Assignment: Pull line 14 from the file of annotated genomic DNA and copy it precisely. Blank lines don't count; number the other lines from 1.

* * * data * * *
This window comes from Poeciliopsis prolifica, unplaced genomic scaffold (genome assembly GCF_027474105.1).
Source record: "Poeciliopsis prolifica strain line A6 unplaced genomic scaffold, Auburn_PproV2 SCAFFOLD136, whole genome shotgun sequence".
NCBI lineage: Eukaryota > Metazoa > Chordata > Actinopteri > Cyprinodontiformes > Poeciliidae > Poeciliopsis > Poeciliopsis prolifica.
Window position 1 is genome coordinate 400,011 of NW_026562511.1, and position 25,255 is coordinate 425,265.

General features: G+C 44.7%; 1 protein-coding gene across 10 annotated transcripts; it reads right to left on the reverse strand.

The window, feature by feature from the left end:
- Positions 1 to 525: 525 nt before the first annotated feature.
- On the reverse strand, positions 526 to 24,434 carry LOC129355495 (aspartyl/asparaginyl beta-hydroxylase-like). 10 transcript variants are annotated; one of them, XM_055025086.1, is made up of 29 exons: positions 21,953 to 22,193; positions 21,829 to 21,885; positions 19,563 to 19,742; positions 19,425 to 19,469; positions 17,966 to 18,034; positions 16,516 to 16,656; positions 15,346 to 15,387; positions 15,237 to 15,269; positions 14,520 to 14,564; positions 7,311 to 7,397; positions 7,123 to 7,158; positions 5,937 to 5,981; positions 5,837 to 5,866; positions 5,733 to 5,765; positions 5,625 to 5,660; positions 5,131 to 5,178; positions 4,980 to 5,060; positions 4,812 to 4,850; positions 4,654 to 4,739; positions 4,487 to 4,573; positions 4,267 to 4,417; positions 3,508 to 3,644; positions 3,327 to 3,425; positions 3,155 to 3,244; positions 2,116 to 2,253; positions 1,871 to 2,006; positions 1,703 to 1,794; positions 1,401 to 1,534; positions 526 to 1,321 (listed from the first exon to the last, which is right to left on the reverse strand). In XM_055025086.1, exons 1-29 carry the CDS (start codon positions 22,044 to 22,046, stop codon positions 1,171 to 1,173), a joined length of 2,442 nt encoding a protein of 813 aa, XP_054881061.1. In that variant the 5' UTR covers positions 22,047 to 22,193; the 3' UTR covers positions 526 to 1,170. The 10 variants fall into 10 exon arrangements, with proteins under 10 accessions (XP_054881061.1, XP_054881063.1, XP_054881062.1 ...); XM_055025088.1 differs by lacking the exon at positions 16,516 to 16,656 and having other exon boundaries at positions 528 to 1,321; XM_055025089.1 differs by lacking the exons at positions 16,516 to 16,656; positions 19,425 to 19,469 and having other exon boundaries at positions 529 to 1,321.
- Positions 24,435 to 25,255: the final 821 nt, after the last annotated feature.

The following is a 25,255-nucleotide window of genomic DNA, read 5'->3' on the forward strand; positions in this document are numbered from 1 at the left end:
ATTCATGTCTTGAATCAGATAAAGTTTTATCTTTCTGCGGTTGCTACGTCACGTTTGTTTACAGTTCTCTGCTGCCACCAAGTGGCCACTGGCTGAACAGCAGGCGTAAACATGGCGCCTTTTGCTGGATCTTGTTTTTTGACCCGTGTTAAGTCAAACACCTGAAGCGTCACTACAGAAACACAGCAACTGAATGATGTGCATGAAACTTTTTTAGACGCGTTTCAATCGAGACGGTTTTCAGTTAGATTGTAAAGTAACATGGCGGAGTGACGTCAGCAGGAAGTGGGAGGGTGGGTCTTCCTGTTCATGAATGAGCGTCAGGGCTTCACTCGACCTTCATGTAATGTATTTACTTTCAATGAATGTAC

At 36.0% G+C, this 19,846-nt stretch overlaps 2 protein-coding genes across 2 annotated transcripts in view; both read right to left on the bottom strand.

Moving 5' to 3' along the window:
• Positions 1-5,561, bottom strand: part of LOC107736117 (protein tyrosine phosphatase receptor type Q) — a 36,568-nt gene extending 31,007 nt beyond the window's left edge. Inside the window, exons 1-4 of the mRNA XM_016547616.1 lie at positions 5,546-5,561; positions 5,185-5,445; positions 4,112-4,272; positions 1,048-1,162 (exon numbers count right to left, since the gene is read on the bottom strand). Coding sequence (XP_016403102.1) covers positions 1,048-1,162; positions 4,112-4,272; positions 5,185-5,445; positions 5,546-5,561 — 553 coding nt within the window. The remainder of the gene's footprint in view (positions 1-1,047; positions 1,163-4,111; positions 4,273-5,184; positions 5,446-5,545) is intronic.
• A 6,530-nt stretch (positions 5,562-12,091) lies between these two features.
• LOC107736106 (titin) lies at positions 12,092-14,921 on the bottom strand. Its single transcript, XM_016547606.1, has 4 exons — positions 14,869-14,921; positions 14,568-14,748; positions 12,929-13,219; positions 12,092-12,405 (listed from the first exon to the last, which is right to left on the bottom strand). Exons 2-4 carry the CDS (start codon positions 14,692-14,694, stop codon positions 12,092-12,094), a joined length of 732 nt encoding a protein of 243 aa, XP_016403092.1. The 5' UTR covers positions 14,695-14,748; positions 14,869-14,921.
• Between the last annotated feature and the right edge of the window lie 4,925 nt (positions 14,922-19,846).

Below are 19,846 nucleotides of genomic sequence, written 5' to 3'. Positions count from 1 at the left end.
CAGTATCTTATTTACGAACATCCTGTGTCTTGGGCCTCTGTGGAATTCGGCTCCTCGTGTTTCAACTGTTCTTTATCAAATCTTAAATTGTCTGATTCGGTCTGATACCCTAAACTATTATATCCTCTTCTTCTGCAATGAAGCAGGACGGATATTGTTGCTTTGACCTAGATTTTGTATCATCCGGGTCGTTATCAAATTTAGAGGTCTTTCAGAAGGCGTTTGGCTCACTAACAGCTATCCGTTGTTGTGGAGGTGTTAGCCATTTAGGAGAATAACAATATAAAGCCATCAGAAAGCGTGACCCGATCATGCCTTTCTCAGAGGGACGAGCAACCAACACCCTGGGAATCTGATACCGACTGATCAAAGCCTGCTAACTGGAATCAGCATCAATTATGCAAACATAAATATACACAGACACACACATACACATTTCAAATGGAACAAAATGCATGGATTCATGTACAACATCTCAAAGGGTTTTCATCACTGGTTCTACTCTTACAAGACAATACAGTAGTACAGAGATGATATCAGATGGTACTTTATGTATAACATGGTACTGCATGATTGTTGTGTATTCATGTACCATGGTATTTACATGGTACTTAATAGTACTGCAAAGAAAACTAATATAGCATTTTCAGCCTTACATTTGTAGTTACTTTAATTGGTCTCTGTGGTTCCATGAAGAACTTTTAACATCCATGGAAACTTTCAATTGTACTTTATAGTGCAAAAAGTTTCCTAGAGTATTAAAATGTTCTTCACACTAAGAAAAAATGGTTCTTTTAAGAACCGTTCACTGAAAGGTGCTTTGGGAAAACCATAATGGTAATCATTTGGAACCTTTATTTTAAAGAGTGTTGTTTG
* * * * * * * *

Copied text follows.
• Positions 1-5,561, bottom strand: part of LOC107736117 (protein tyrosine phosphatase receptor type Q) — a 36,568-nt gene extending 31,007 nt beyond the window's left edge. Inside the window, exons 1-4 of the mRNA XM_016547616.1 lie at positions 5,546-5,561; positions 5,185-5,445; positions 4,112-4,272; positions 1,048-1,162 (exon numbers count right to left, since the gene is read on the bottom strand). Coding sequence (XP_016403102.1) covers positions 1,048-1,162; positions 4,112-4,272; positions 5,185-5,445; positions 5,546-5,561 — 553 coding nt within the window. The remainder of the gene's footprint in view (positions 1-1,047; positions 1,163-4,111; positions 4,273-5,184; positions 5,446-5,545) is intronic.